(2) Understand that the problem is only five percent a “Catholic communications problem” and is 95 percent animus against the Church, such that no matter what the Church says, no matter how the Church says it, no matter how much it “improves” its PR apparatus, those who oppose the Church will continue to oppose, and will continue to twist and distort and attack whatever the Church says. We have seen it here, where, after charging him with silence on the matter, the Pope once again repeatedly and emphatically spoke on the abuse issue, and immediately those who hate the Church (some of whom are within the Church) came out and said he hadn’t said or done anything of significance. In short, one solution to the Catholic “communications problem” is recognizing that it is NOT the Church’s problem, it is the anti-Catholic’s problem, and we would better spend our time addressing that rather than pointing fingers at the Church.

  • http://vita-nostra-in-ecclesia.blogspot.com/ Bender

    Let’s hope that that British “Catholic Voices” is NOT copied here in the United States. Having read the description in Allen’s piece, it is clear that they are only adding to confusion over Church teaching, adding to the “communication problem,” at least on the areas mentioned in Allen’s article — condoms and AIDS, homosexuality, and women “priests” — which are, at best, misleading to the everyday person who might hear such explanations.

  • http://therosarytrail.com/ Margo

    I’ve been following this on TV and what I missed is included here. Thank you so much for sharing!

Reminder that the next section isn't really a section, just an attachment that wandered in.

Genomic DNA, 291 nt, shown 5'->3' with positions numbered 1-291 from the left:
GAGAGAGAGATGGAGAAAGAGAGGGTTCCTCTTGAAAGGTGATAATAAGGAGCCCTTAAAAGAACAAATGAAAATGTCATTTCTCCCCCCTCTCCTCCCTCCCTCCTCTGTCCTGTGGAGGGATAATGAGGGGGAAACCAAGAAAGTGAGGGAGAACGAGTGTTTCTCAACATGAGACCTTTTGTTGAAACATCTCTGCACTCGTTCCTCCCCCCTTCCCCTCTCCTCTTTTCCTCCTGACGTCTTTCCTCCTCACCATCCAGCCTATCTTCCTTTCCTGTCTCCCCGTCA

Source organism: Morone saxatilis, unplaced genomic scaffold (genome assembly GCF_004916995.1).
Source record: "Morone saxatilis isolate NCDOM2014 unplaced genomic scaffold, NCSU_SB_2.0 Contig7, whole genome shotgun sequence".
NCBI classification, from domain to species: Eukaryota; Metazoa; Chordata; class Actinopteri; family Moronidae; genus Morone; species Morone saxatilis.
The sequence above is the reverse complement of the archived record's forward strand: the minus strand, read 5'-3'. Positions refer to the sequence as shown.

• Maureen

    America today is a huggy country. People hug total strangers. People hug gameshow hosts.

    Victorian England was a country where straight men held hands with straight men and wrote lovey lovey stuff to their buddies. (And so did women to their women friends.) You’re hardpressed to decide which Victorians throw more purple prose around: children, dead children, friends, dead friends, true loves, dead true loves, spouses, dead spouses, random people on the street whom they happen to write poetry about….

    And if you haven’t figured out that Victorians went all schmoopy about dead people, you haven’t ever read about people who left their loved ones’ rooms intact except for keeping them spotlessly clean and dusted, or weaving their hair into jewelry to wear on all occasions.

    So if Newman wanted to be buried in somebody else’s grave, it doesn’t really tell you anything about his feelings, except that they were Deep and Meaningful and Victorian. People had themselves buried in their doggies’ graves, for goodness’ sake!

  • Anthony

    I was pleasantly surprised how well the visit came off. I was worried especially in the last week that it would be a disaster.

    The only overtly anti-Catholic comment I received personally was on Saturday night. I took the family to Green Park to cheer the Pope as he made his transit to the Hyde Park vigil and some bearded Marxist type was shouting at us “Arrest the Pope”. Before anyone could say anything, some 60 something woman with a very Irish accent replied “Dear Lord please bless him”.

    Who could argue with that?

  • dymphna

    I know the Victorians were more passionate in their speech and mannerisms than we are but some Newman’s letters about his best friend seem over the top even by Victorian standards.